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The Sunday Papers

Sundays are for checking in late to write up notes on the week’s best games writing. Let’s get this done; there are games to be played.

  • Simon Parkin over at Eurogamer speaks to some of the key team members behind the creation of the original BioShock, including JP LeBreton and Jordan Thomas:
  • Not every aspect of the game evolved so effortlessly. At one point the team needed to create a demo for the American video game magazine Game Informer. The magazine was set to run a BioShock cover story. “The pressure was on to create something that would impress, and our deadline was looming,” says LeBreton. “In a level review, there was some discussion of how an AI should be presented in the short demo. Someone mentioned System Shock 2’s evasive cyborg ninjas as a reference point. Ken threw his glasses down and yelled: ‘I don’t want to hear anything about any f***ing cyborg ninjas!’”

    I thought I’d heard everything there was to know about the making of the game, but Parkin digs up good stuff on the tension between different team members.

  • On the newly launched Kotaku UK, Mike Rose talks to Vlambeer’s Jan Willem Nijman about their unreleased prototypes. There’s info on many interesting projects inside, including download links to a few:
  • “This was a narrative first-person shooter based on the movie High Noon. You walk around this little Western town for an actual real-life hour, waiting for the train to come with someone on it who you have to shoot.

    Me, Kitty Calis and some musicians spent a week working on that, got a whole town done and put some weird Easter eggs in, but then the train never actually comes… we never got around to making that. That game was very interesting to work on from a narrative point of view, because we started out with the idea that you have to wait for an hour and talk to people, and learn about who you shoot, so it would be this one really interesting kill, as opposed to the hundreds normally in games.

  • Over on PC Gamer, Chris Thursten’s Three Lane Highway column this week explains how to communicate in online Dota 2 matches against strangers. Informative and sexy.
  • Saying ‘Sorry’ at this point will make everybody feel better. In this way you can express sympathy for the 2800 MMR midlaner who knows that he’s really probably actually somewhere in the 5700 range and yet somehow—somehow!—he’s ended up trapped in the trench with shitbirds like you. Imagine being him. He dreams of restoring himself to his rightful place, playing mid against Dendi. He dreams of the moment when Dendi will give him a look and say good and then moments later he’ll be onstage at TI4 lifting the Aegis of Champions into the air and then Dendi will walk over and clap him on the back and be like gooood and everything will be light and money and hope and maybe he’ll get to meet Purge, too.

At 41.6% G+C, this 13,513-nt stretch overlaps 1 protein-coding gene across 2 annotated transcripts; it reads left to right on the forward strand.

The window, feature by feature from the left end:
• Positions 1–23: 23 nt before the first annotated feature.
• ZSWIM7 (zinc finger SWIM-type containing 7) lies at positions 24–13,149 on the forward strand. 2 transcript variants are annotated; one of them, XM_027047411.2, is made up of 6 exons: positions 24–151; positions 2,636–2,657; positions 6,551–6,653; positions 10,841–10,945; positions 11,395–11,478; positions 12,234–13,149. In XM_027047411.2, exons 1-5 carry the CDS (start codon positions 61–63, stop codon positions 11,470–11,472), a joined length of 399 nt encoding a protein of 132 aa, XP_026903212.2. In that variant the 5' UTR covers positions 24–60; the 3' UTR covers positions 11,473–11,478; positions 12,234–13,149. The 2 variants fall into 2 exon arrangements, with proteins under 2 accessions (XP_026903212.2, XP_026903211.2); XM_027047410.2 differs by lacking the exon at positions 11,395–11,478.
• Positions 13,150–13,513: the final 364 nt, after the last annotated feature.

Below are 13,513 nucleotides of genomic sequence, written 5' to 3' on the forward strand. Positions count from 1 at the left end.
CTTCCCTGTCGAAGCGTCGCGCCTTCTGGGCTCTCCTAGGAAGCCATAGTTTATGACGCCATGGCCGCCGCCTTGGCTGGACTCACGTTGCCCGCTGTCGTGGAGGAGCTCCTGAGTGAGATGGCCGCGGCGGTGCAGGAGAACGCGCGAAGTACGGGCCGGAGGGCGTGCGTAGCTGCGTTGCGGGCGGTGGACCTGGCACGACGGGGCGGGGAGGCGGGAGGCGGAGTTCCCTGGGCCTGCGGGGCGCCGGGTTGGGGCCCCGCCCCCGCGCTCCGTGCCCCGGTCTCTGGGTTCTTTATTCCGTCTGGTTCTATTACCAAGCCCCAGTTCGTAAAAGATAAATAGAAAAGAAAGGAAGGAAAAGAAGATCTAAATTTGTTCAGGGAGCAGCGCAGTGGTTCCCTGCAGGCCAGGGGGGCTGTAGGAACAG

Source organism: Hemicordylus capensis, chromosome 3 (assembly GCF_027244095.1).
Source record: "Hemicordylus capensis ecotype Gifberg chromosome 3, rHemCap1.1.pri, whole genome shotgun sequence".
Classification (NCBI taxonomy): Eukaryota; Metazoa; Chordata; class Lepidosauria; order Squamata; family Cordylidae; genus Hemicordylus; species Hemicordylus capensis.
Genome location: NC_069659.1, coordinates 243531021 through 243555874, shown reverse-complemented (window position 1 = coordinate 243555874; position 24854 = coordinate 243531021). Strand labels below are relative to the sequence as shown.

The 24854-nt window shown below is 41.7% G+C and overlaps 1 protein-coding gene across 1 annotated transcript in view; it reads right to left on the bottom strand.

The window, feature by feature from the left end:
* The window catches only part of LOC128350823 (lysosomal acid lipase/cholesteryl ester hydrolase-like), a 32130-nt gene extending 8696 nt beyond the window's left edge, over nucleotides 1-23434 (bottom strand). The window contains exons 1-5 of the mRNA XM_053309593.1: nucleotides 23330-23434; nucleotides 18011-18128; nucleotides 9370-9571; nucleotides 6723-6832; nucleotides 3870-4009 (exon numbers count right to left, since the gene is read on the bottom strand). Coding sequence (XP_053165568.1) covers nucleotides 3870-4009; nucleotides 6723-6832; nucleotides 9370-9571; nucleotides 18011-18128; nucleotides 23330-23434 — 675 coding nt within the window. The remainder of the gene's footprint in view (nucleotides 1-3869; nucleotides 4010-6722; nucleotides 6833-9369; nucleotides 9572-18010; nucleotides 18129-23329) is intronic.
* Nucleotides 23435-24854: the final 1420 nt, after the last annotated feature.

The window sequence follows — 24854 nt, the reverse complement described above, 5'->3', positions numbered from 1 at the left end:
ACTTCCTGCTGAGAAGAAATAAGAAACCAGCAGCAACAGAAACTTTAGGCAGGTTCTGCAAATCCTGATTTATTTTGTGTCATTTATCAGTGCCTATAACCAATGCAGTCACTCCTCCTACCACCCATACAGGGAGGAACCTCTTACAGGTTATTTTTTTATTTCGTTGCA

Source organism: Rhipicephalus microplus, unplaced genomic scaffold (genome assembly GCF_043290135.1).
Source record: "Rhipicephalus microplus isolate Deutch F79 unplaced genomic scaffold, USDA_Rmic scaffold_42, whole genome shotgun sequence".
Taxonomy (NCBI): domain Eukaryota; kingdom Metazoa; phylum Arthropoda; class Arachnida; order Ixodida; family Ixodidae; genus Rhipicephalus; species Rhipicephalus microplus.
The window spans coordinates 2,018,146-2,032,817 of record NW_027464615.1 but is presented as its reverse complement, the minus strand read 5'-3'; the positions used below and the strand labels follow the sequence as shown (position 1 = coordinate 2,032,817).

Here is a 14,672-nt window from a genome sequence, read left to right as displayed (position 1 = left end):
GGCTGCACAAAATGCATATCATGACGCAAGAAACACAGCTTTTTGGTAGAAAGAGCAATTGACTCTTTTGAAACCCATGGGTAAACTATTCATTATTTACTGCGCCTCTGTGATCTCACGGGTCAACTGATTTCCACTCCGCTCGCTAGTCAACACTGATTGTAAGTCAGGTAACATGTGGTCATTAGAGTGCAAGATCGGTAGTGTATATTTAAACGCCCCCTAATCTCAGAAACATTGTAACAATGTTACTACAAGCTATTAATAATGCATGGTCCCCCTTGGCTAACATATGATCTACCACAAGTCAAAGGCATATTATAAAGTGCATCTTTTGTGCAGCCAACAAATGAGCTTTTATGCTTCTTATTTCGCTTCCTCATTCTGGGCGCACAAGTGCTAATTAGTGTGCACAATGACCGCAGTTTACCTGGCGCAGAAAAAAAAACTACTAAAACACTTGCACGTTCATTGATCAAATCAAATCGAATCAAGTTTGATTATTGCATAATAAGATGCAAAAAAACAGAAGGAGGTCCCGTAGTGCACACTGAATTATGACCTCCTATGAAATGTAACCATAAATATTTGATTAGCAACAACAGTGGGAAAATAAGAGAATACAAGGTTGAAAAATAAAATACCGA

Your presence in this young midlaner’s life is more or less proof that dreams are born to die, so damn right you’d better apologise.

  • Earlier in the week, helpful RPS commenters linked a number of Dwarf Fortress stories. Matul Remit was new to me (even though Quinns wrote about it years ago). It’s a long, illustrated Let’s Play, and perfect if you need a little break from the family today:
  • 13th Timber 1051
    We clashed with an elf monstrous and dead. The commander severed its limbs into the air. Sorc dodged an arm. There was traumatizing involved. The other elf will be hunted after a sunrise.

    14th Timber 1051
    The elf tore out the throat meat of Trumpet! I clashed with the elf to slash its meat. I severed its head for atonement.

    15th Timber 1051
    Trumpet recovered. He is the good mule.

  • You think this article is about only about football – it’s written by a footballer, taken from their biography – but there are videogames inside. What’s it like when footballers play football videogames?
  • I can’t say with any certainty how many virtual matches I’ve played over the last few years but, roughly speaking, it must be at least four times the number of real ones.

    Pirlo v Nesta was a classic duel back in our Milanello days. We’d get in early, have breakfast at 9am and then shut ourselves in our room and hit the PlayStation until 11. Training would follow, then we’d be back on the computer games until four in the afternoon. Truly a life of sacrifice.

  • I love things like this: The Pac-Man Dossier, a detailed study of every facet of Pac-Man. The link goes to Chapter 4, which deals with the ghosts.
  • All ghosts move at the same rate of speed when a level begins, but Blinky will increase his rate of speed twice each round based on the number of dots remaining in the maze (if Pac-Man dies this is not necessarily true – more on this in a moment). While in this accelerated state, Blinky is commonly called “Cruise Elroy”, yet no one seems to know where this custom was originated or what it means. On the first level, for example, Blinky becomes Elroy when there are 20 dots remaining in the maze, accelerating to be at least as fast as Pac-Man. More importantly, his scatter mode behavior is also modified at this time to keep targeting Pac-Man’s current tile in lieu of his typical fixed target tile for any remaining scatter periods in the level (he will still reverse direction when entering/exiting a scatter period).

    And so on.

  • Richard Cobbett continues to produce good stuff funded by his Patreon backers. I enjoyed his video take on the new Jane Jensen adventure, Moebius.
  • I enjoyed this comic about international travel (and went on to enjoy the rest of the comics on the site).
  • Music this week is Japanese rock band Number Girl. Start with Num-Ami-Dabutz.

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Graham Smith

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